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Discipline and National Character differentiates us from first world countries

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Published : Wednesday, 21 December, 2016 10:52 AM

Discipline and National Character differentiates us from first world countries

 
After having cleared cutoff scores at MBA Institute, you will be invited for Group Discussion and now it is must for you to practice with variety of GD topics.

Read and develop points for discussion and make sure that you are concluding with conviction.
 
Time - 30 minutes
 
Members - 10

The most important resource that is essential for nation building is not money, not big buildings but people. People form the backbone of any country and give it its distinct character.  With the world shrinking, as more and more people of different countries interact with each other and migrate to each other's countries, each country is becoming a melting pot undergoing changes in its national character.

A. National character is the unique characteristics and life styles found among the population of a country. While some countries such as Japan and Russia have a unified national character, with consistency in language, culture, cuisines, others such as India have diverse national character and it is very difficult to point a particular thing (language, religion, cuisine and so on) that is common to the entire country.

B. Discipline is that essential trait that binds people together in spite of their differences and aligns them to the national goals. Discipline in people ensures effective utilization of resources, implementation of laws, communal harmony and nation's prosperity.

C. Japan, for instance, is known for its culture of discipline and hard work. It is a testimony to the collective will and discipline of the Japanese people that despite being devastated in World War II, they quickly recovered and became one of the leading economies of the world and are, today, counted as one of the 'first world countries.' People, there, are focused and strive to achieve excellence collectively.  They have a unified national character too, as people, language, culture, ethos, cuisines, are consistent across the country.

D. India, on the other hand, is a land of diversity. It's a heterogeneous society, where people from different castes, colour, religion come together to give India a vibrant, dynamic and unique national character. We are a society where EID and Christmas are celebrated with the same zeal as Diwali and Holi. Such diversity is hard to find anywhere else in the world and, therefore, differentiates us from the rest of the world.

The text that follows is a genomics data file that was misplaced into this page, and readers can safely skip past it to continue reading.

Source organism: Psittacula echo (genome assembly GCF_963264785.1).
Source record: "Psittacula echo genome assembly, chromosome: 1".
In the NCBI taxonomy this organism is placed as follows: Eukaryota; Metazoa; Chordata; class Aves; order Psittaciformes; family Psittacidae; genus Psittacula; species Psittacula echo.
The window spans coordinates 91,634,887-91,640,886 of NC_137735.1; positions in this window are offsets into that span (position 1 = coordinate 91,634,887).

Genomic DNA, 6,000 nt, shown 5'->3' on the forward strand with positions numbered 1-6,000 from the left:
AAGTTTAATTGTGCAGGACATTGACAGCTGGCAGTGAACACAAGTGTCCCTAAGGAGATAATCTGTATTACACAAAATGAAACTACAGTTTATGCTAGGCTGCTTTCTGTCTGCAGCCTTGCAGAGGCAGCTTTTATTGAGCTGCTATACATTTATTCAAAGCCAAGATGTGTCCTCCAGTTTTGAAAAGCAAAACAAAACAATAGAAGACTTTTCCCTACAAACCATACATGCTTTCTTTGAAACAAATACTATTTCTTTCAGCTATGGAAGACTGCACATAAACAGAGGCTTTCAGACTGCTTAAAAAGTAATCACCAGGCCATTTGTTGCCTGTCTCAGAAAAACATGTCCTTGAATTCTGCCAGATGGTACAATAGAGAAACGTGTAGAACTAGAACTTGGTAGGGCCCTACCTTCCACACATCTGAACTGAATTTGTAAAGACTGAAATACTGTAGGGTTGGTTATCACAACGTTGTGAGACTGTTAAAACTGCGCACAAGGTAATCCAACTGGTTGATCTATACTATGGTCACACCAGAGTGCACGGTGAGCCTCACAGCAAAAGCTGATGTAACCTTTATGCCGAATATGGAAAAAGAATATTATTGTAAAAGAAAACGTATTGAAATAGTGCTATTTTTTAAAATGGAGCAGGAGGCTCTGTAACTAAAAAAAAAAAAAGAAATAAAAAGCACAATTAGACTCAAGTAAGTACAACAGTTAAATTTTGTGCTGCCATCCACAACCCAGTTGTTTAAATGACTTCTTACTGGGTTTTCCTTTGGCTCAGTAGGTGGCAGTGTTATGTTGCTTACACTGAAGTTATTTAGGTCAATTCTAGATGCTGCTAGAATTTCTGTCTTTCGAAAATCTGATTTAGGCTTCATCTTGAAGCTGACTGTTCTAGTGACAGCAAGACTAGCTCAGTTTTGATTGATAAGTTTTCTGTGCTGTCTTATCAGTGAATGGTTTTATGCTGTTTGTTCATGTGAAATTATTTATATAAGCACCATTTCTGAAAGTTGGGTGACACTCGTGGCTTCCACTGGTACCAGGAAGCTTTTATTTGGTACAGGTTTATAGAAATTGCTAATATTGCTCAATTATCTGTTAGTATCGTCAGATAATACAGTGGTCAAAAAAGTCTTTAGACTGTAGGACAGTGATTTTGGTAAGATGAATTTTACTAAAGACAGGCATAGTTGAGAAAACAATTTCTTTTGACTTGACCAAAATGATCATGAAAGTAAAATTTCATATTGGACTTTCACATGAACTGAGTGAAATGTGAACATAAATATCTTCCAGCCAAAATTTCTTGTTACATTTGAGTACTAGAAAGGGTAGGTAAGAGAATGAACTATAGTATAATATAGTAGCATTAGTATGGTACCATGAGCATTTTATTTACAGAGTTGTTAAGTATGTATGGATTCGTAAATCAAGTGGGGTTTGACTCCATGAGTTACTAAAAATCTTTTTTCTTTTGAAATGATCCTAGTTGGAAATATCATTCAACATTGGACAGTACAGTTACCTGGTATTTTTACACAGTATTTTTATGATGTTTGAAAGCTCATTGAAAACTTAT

E. Each state of India can be a country in itself, such is the diversity of the country. And yet, the fact that we coexist harmoniously and contribute in the development of the nation is a testimony to the spirit of India.

F. The spirit of India rests in the remarkable unity displayed by the people across religions, especially during times of calamity and wars. The unique national character of India is also its source of power and gives it an edge in the world. No other country can boast of such heterogeneity. While this does pose some problems, especially in administration but binding such diverse group of people together is also a proof of India's strong secularist and democratic credentials.
   
G. However, discipline is one problem that plagues countries such as India. It is very easy to find people jumping queues, spitting on the streets, disobeying traffic rules, disregarding others' needs and so on.
 
H. But, it is fair to say that people in 'first world countries' have to struggle less as most of their systems are well developed and organised. The system encourages them to be disciplined. In contrast, people in developing countries face and battle the system, which is hostile, every day. In addition to this, people in 'third world' or developing countries live in extreme poverty and each day is a battle for survival for them. In such a scenario, it is unfair to expect absolute discipline from them.

I. I think that 'first world countries' too require discipline. They are called 'first world' in relation to the 'third world.' Their development has, more often than not, come at the cost of the developing countries as they are in a better position to exploit resources.

J. Also,' first world countries' are known to be big consumers. If they practice discipline and use their resources judiciously, the developing countries will follow their example.
 
Discipline will go a long way in helping the country reap the advantages of the unique national character and contribute to development.

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